You Can Now 3D-Print A Vegan Cheesecake

Since the advent of 3D printing scientists, innovators, and tech fans everywhere have applied the technology to anything and everything under the sun. The technology itself was first invented in 1981 but really became popularized (and more affordable) in the early 2000s. In the ensuing years, we've seen 3D-printed houses, cars, clothing, even animal prosthetics.

So it should come as no surprise then that fans of the technology have set their sights on food. Cheesecake, to be specific. As reported by CNN, researchers at Columbia University used a 3D printer to assemble and bake a seven-ingredient vegan cheesecake. (Somewhere in the television afterlife the "Golden Girls" matriarch Sophia Petrillo is shaking her fist, demanding that the nerds stay away from her beloved cheesecake.)

This does beg the question though, did anyone ask for a 3D-printed cheesecake? Does the world need a 3D-printed cheesecake? And, most importantly, does a 3D-printed cheesecake even taste good?

3D printing is coming for food

The idea of 3D printing food didn't start with this cheesecake, to be fair. There are companies that have tested a 3D-printed, plant-based steak and London's Food Ink claims to be the world's first 3D printing restaurant. The game changer here is that the researchers at Columbia not only printed the cheesecake, but they also baked it using lasers as it was printing.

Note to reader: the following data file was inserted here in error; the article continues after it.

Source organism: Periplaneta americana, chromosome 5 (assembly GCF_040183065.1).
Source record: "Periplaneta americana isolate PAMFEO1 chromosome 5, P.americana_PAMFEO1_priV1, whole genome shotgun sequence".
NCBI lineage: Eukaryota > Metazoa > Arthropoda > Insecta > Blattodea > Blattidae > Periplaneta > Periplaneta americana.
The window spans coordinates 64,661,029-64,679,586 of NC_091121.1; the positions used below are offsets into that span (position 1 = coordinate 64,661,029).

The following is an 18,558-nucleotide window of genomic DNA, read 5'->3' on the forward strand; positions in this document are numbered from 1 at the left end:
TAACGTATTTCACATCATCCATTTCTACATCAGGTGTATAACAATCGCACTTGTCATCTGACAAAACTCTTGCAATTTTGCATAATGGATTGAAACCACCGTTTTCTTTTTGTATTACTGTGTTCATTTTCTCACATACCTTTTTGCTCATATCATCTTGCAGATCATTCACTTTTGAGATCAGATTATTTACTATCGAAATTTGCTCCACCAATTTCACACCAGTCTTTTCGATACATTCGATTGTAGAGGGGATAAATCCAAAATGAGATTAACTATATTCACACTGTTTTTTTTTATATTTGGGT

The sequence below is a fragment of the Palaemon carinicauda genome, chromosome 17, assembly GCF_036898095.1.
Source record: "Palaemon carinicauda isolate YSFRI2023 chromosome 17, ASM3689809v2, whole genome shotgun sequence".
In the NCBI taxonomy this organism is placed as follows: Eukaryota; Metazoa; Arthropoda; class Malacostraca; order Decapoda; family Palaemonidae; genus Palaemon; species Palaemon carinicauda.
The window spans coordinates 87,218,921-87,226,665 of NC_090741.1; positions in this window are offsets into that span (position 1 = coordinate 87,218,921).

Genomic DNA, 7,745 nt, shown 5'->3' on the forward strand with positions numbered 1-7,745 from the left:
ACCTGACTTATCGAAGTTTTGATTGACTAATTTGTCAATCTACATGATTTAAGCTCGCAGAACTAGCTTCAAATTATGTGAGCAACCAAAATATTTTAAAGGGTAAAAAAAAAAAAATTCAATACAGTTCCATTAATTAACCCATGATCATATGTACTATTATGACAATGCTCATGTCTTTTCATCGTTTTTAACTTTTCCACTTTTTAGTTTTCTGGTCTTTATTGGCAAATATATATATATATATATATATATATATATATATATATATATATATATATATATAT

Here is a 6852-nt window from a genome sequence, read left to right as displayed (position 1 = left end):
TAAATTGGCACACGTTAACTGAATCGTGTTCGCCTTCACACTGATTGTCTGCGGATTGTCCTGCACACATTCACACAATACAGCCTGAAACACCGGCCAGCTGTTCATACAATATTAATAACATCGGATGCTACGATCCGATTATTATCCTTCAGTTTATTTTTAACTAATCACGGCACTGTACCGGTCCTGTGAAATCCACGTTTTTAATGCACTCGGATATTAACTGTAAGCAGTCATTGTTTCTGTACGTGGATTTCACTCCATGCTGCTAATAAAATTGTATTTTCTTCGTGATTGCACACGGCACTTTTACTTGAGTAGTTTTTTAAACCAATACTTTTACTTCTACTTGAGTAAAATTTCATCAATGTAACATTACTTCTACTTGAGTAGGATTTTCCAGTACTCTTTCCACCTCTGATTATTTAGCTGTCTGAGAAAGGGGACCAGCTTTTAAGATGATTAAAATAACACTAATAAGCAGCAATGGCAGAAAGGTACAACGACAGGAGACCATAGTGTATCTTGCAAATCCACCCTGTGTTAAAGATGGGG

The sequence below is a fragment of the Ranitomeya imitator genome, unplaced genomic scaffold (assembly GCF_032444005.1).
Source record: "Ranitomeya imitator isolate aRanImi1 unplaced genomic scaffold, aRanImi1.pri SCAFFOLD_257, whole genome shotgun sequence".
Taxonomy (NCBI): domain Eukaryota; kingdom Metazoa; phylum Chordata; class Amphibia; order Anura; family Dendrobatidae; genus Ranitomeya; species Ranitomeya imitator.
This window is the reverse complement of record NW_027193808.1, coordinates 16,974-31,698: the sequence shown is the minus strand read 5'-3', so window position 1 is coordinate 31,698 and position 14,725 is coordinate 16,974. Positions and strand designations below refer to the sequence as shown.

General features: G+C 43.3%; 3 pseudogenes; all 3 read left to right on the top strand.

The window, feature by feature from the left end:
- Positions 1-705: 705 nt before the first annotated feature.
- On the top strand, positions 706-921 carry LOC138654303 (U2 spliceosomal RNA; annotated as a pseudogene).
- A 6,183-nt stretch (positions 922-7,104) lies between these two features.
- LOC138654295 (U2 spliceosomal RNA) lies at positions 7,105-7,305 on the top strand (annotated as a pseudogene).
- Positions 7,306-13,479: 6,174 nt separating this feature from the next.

If wrapping your head around printed, laser-baked food is a bit difficult, you might need to sit down, because tech and robots have been coming for our food for a little while now. Robots have quietly been taking over fast food operations and South Korean restaurant Robert Chicken has developed robots that successfully fry chicken.

Between this and ChatGPT, maybe Will Smith's character in the 2004 film "I, Robot" was onto something when he was famously distrustful of AI robots. In terms of this cheesecake though, it apparently took 30 minutes to print one slice, which doesn't seem commercially viable.

And as for taste? The lead researcher Johnathan Blutinger likened it to Willy Wonka's three-course dinner chewing gum, stating that each flavor in the cheesecake could be tasted independently. All fascinating in theory of course, but for now we'll stick to a classic slice of New York cheesecake baked in an oven, please.